Devanne:
Have found some great local sourdough companies, like you said, and I’m enjoying that. But I feel all of this pressure to make my own sourdough. So I love that you said, absolutely not. It’s not worth it. Like, it’s a child. It’s a ton of work. I mean, I don’t know.

Christa:
I’m sure it’s not 2020 in it.

Devanne:
But maybe all feel the pressure to.

Devanne:
Make our own sourdough.

Christa:
Yeah. And, you know, for me, I love to make focaccia. Focaccia, basically a basic bread dough that you add olive oil to.

Devanne:
Yeah.

Christa:
And I actually use focaccia dough for my pizza.

Devanne:
Oh, that’s great.

Christa:
Yeah. So basic bread dough is just flour, salt, water, yeast. That is dough. The difference between a basic lean dough and a sourdough is the sourdough at the starter. You know, you have different things that you can use to get your bread to rise. If you have quick bread, you got baking powder, baking soda. That’s for your quick breads. For your yeast breads, you know, you use yeast.

Christa:
Sometimes you can use a little bit of beer for sourdough. You know, and there’s different levels of starters. You know, how long have they been percolating, so to speak? You know? Has it been 2 hours? Was it straight in the dough? Was it cold overnight? Was it warm overnight? There’s a lot of things. Your starter is where you manipulate the dough, so. But I don’t have the patience. I used to have the patience, but I have a child now who’s in high school.

Christa:
I just.

Christa:
I don’t have. Maybe when I’m, you know, he’s, you know, often married, and I’m, you know?

Devanne:
Yeah.

Christa:
At home by myself being, you know, depressed, I don’t know. I’ll turn to sourdough, but right now, I don’t have the time or the patience for it. I would rather go to the farmer’s market.

Devanne:
Maybe it’ll be a puppy.

Devanne:
Maybe it’ll be sourdough.

Christa:
I already have five cats and a dog.

Christa:
I’m good.

Christa:
And four chickens.

Devanne:
Oh, my gosh.

Devanne:
I love it so much.

Devanne:
Oh, well, thank you for chatting with me, Krista, and sharing your wisdom. I would actually love to, you know, if we wanted to collaborate on some type of cooking. Something I’m in, you just let me know.

Christa:
Got it.

Devanne:
I think it would be great to have you to my house and you could come and look at my kitchen and tell me the things that I could tweak and change to make it a little bit more user friendly for making large batches of food. Because my friends, some of my friends are here, and we do get together every week, and we make a lot of food for each other.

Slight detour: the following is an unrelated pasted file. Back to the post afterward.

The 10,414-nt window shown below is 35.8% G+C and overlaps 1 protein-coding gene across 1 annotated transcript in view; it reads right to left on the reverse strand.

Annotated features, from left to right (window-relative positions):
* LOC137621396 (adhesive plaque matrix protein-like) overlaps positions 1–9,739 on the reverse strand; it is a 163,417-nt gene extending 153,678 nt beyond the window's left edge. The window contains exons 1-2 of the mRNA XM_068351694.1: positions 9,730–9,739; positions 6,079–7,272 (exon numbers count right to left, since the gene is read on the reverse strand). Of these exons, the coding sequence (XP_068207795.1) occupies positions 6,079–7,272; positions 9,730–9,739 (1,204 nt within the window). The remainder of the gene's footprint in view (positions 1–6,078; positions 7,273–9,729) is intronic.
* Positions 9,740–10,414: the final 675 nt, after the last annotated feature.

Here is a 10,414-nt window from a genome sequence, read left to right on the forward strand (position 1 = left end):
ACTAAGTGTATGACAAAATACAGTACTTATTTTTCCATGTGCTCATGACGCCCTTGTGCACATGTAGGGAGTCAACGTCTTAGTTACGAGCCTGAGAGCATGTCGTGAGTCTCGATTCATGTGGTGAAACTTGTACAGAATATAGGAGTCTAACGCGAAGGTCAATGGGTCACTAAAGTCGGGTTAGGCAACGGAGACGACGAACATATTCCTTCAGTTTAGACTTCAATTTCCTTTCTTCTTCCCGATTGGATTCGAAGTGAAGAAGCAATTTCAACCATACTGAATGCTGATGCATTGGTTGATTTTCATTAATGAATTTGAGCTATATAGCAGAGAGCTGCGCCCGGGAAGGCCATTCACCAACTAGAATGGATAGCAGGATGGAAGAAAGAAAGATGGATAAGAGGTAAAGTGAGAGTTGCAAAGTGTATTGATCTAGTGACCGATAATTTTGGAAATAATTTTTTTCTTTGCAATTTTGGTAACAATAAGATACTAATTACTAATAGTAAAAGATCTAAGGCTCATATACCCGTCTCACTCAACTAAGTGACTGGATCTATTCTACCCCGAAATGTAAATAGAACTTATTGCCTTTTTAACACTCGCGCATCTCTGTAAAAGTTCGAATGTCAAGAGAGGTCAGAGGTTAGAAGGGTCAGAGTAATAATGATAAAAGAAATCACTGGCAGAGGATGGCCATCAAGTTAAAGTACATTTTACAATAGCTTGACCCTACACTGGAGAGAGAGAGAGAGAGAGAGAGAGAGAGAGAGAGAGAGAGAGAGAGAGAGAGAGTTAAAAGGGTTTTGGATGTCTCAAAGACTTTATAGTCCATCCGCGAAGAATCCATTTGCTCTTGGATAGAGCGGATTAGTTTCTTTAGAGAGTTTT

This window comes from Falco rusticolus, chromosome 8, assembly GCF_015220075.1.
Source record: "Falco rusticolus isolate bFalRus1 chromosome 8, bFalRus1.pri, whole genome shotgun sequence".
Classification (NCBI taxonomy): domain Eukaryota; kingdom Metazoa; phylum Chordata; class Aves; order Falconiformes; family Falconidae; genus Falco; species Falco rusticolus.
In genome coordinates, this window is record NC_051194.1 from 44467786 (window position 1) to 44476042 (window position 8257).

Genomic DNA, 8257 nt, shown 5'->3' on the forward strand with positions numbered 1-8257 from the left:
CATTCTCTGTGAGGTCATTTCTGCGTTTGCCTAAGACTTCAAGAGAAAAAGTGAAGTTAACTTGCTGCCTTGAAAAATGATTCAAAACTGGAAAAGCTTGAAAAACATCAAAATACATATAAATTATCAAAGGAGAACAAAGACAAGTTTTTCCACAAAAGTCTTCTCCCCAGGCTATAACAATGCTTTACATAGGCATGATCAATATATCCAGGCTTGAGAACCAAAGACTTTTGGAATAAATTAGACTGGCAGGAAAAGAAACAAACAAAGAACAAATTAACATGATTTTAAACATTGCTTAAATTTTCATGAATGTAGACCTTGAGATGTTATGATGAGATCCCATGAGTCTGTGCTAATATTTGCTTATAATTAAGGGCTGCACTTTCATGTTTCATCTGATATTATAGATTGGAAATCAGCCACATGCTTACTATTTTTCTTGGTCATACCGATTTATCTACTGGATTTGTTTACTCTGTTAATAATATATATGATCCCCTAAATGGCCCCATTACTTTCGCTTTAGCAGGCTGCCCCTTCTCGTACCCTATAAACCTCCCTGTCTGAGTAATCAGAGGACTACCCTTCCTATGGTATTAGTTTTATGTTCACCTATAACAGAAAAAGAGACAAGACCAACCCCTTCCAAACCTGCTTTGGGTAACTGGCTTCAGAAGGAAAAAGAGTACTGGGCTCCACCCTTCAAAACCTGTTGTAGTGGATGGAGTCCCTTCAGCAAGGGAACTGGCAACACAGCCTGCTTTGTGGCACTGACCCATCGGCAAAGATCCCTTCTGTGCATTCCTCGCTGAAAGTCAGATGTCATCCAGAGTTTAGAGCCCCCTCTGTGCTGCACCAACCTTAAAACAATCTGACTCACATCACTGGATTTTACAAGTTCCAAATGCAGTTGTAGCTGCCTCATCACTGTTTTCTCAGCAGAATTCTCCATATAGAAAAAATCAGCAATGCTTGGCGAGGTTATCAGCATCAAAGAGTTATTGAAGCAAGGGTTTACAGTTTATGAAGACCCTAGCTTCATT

Christa:
So for us, we come.

Christa:
My husband has an italian family, so for us, that 18-20 people over, that’s a typical Sunday.

Devanne:
That’s a lot. That’s amazing.

Christa:
But again, I was a. I was an only child. We have an only child, you know, very small family. So coming into a large italian family, it was culture shock for me. But again, working those muscles.

Devanne:
That’s right.

Christa:
I can get right in there with them, and I can, you know, cook with the best of them.

Devanne:
I love it so much.

Christa:
So, before we go, what do you.

Christa:
Want to learn how to cook?

Devanne:
That’s a great question. I mean, really, sourdough is kind of on my list. I have. I feel that I’ve grown a lot as a. As a cook. I didn’t know much as a child. My mom really didn’t cook a lot. It was a lot of stuff from cans.

Devanne:
But as I grew up and had my own kitchen, I’ve really enjoyed learning how to make different things. My friends commented that I have a soup. Soup’s probably my favorite. I love to make soups. I make all different kinds of soups, and they really. I just love soup.

Christa:
You make your own stock from scratch?

Devanne:
Yeah.

Devanne:
I don’t do stock. I definitely buy.

Devanne:
I buy stock.

Devanne:
I buy pretty much anything. Tomato, a canned tomato, you know, unless I’m doing a fresh sandwich. But if it’s going in, like, a baked good or a soup, it’s canned. I don’t do any.

Christa:
All right.

Christa:
So one challenge for you for your stock. Okay. When you start with a baked chicken from Costco, Winco, whatever store you want. The rotisserie chickens use chicken for whatever you can either use in a soup. But once you pick all that meat off, save the bird.

Devanne:
Okay.

Christa:
Stick it in water, add some onions and celery, some carrots, and let it simmer and get that flavor out of that. That’s what stock is. So when you add, you know, your. Your base flavorings or your bouillon, if you can just grab a chicken and use that, and then it freezes. Like when we make a turkey at Thanksgiving, I save the turkey carcass. I dump it a pot of water. I try and get all that flavor out and then batch it up and stick it in the freezer. So we’ve got turkey stock that’s, you know, throughout the year because big birds make big amounts of stock.

Devanne:
Mm hmm. Wow, that’s so smart.

Devanne:
I was going to ask if you could just save it because.

Christa:
Yeah, yeah, that’s so.

Christa:
Yeah, just freeze it, put it in an airtight container, seal it up, and save it. And then I just let it thaw out, add it to your soup, and sometimes you can still season it with a little more chicken base, but at least start with that real, true flavor.

Devanne:
Yeah. Okay.

Devanne:
That is my challenge.

Devanne:
I accept. All right.

Christa:
Go buy a bird.

Devanne:
Okay. Well, thanks, Christa. I’ll put, like. I’m gonna put this in my story. I’ll link to your profile so my.

Devanne:
Friends can find you. Beautiful. And thank you so much for chatting.

Devanne:
This is so fun.

Christa:
You’re welcome. I’m looking forward to the next time.

Devanne:
Yes, indeed. All right.

Christa:
Bye, friend. Bye.